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6 Feb 2024

Nina Lakhani, The Guardian

Uganda: Students climate activists face 'arbitrary' prison sentence for protesting against the EACOP

" Ugandan climate activists face charges after a month in maximum security jail" 6 February 2024

Eleven Ugandan climate activists who were allegedly beaten and held arbitrarily in a notorious maximum security prison will appear in court on Wednesday charged with a colonial era anti-dissident offense, as reprisals continue against opponents of an internationally bankrolled oil pipeline.

If convicted, the 11 activists, all university students, face up to a year in jail. Four of them – Nicholas Lutabi, Jacob Lubega, Shafik Kalyango and Abdul Aziz Bwete – were allegedly arrested and beaten by police armed with guns, teargas and batons as they marched peacefully towards parliament in the capital city, Kampala, on 15 December.

They were targeted after becoming separated from a larger protest calling on the Uganda government to stop construction of the East Africa Crude Oil Pipeline (Eacop), a $5bn fossil-fuel project backed by the French conglomerate TotalEnergies and a Chinese national oil company, as well as the governments of Uganda and Tanzania. The climate activists said they were forced into an unmarked building within the parliament entrance, where the police officers repeatedly kicked, punched and beat them with heavy objects. It is the same place and same abusive treatment reported by at least two dozen anti-pipeline activists over the past two years. [...]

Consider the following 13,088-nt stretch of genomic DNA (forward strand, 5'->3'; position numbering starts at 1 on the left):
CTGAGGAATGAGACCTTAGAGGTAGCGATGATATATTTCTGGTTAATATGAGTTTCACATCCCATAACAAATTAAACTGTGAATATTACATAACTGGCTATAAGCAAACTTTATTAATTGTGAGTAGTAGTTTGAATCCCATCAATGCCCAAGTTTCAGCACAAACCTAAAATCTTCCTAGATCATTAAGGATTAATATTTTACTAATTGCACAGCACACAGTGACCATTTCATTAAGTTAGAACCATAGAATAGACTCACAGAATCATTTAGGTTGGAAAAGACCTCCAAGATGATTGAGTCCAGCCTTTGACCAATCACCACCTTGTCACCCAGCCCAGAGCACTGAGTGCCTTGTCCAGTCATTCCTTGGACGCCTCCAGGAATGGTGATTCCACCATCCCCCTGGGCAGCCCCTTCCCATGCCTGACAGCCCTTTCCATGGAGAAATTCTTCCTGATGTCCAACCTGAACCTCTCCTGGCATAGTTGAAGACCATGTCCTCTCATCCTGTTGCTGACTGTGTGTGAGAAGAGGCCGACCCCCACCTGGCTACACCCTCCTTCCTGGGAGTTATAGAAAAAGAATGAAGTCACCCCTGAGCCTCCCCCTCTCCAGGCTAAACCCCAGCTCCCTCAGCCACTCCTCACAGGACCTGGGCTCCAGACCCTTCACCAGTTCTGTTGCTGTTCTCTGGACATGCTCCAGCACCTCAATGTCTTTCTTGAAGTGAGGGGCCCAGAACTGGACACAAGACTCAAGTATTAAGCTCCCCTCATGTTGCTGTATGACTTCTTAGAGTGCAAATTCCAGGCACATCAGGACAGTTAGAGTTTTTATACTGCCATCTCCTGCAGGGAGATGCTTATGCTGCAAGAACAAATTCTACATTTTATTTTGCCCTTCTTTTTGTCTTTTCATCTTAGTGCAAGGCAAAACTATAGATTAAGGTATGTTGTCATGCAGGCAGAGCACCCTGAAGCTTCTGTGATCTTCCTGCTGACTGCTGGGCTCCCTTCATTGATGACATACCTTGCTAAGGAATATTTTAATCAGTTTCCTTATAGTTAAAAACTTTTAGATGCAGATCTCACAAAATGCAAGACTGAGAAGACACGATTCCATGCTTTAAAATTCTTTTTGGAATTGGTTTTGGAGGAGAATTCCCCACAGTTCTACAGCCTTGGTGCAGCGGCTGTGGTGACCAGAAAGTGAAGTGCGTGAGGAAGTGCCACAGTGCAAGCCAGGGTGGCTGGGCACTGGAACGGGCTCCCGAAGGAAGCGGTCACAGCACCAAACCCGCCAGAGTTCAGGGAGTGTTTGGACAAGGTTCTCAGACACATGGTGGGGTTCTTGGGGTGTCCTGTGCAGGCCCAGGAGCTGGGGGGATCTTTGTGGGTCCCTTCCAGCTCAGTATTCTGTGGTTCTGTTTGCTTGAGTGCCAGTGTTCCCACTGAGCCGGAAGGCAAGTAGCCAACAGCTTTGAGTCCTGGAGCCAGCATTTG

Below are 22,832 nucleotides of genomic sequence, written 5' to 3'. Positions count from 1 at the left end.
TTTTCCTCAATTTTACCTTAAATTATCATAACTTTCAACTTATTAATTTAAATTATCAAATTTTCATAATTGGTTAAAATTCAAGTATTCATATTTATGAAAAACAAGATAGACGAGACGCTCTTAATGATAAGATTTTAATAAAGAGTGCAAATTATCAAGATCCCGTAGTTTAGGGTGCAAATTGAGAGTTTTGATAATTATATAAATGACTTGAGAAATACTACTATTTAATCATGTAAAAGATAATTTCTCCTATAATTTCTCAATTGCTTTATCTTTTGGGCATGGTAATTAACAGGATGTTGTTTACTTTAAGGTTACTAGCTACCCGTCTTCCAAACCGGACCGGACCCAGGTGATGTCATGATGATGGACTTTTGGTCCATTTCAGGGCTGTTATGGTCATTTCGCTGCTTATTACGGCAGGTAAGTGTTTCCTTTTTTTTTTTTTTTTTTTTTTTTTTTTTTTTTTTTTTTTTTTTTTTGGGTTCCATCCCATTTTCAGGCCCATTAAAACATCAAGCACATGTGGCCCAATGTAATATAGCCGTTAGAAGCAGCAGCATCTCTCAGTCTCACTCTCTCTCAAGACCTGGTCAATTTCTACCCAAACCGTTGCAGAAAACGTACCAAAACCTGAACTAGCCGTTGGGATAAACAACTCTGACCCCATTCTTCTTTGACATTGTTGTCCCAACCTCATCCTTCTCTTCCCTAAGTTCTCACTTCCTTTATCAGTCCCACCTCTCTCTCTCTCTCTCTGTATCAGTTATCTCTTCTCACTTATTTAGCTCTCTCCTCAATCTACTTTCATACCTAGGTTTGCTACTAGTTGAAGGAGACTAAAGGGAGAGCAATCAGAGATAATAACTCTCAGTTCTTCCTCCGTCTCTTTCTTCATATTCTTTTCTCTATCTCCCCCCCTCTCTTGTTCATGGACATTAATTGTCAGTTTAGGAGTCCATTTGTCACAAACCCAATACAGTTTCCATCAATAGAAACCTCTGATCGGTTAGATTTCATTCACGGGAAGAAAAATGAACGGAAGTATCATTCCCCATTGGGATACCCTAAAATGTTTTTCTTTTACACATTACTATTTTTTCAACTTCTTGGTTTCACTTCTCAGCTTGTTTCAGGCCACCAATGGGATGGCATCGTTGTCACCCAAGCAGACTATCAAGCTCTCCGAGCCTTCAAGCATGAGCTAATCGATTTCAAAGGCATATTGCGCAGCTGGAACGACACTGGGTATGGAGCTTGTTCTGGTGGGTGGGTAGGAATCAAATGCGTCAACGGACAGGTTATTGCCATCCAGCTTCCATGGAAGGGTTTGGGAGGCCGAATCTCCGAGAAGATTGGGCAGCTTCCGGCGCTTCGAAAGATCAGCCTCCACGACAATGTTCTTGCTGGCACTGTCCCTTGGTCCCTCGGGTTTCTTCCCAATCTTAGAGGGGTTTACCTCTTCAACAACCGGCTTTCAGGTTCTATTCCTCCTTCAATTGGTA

A spokesman for the Ugandan government said he knew nothing of the arrests and insisted it was a police matter. The police did not respond to a request for comment. TotalEnergies did not respond either, but it has previously categorically denied any knowledge or involvement in the crackdown and intimidation of peaceful protesters or other pipeline opponents.